What You Need To Know About Cataract Surgery & Avoiding Valsalva Maneuver
According to the National Eye Institute, more than half of Americans at age 80 live with cataracts or have had cataracts surgically removed. Clearly, cataract surgery is a very common surgery to have. The choice to have surgery is often left to the patient and, sometimes, they consider waiting simply because they are concerned about the surgery itself and the recovery period afterward.
However, it's important to consider that having clear vision can help decrease the odds of falls and fractures as well as the odds of having a car accident, so while going into surgery can be intimidating, it's a good idea to have it done anyhow. Knowing what to expect and why can help, especially when it comes to something called Valsalva maneuvers. Here's what you need to know.
One thing that can help someone get through any surgical procedure is to make sure they follow pre-op instructions to a T. You will be given a list of instructions prior to your scheduled date for cataract surgery. Read through the instructions carefully and call your eye doctor's office if you have any questions at all.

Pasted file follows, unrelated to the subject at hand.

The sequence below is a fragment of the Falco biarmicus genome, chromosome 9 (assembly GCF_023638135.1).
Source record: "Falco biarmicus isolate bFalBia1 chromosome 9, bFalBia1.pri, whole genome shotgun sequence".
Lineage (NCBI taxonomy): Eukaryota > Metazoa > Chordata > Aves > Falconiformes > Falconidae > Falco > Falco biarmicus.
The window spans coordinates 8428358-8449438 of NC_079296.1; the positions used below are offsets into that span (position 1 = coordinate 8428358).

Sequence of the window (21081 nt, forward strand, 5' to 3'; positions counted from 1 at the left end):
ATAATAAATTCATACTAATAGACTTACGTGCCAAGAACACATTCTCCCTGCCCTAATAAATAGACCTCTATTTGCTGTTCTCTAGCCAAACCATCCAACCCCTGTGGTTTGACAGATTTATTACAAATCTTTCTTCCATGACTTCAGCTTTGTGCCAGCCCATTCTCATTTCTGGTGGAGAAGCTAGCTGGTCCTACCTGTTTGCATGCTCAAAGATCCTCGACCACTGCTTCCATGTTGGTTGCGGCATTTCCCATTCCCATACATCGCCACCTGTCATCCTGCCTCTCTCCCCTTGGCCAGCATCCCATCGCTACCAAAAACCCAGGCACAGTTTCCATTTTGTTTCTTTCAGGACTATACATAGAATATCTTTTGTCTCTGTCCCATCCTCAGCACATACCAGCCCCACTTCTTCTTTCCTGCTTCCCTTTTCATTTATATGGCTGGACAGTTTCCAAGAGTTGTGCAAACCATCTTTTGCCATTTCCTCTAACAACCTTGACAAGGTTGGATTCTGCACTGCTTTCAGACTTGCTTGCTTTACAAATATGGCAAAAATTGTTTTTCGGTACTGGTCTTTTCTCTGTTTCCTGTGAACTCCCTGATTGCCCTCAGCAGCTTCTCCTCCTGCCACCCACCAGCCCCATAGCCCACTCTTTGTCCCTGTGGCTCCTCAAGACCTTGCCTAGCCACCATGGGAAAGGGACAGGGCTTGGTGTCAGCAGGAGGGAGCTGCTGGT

For cataract surgery, one of the very last instructions you will hear while in the pre-op room is when the nurse tells you to empty your bladder. This isn't so you accidentally soil yourself while on the operating table. This is because if your bladder is full during surgery, it could cause your body to do what is called a Valsalva maneuver, which could lead to an increase of intraocular pressure. Obviously, pressure in the eyes during eye surgery should be avoided as much as possible.
One of the post-op instructions will be to avoid straining or lifting heavy objects. Instructions such as these are also due to a Valsalva maneuver. You want to avoid a Valsalva maneuver as much as possible immediately following surgery to avoid intraocular pressure in your eyes until your eye(s) have had a chance to heal.
A Valsalva maneuver occurs naturally when you strain, such as when having a bowel movement or when lifting a heavy object. It also occurs naturally when coughing or sneezing. Valsalva maneuver is the pressure increase you feel in your head, chest, and midsection. A Valsalva maneuver can be forced when you pinch your nose, close your mouth, and forcefully try to exhale while your nose and mouth are held closed. To learn more, contact a company like Cornea Consultants of Nashville.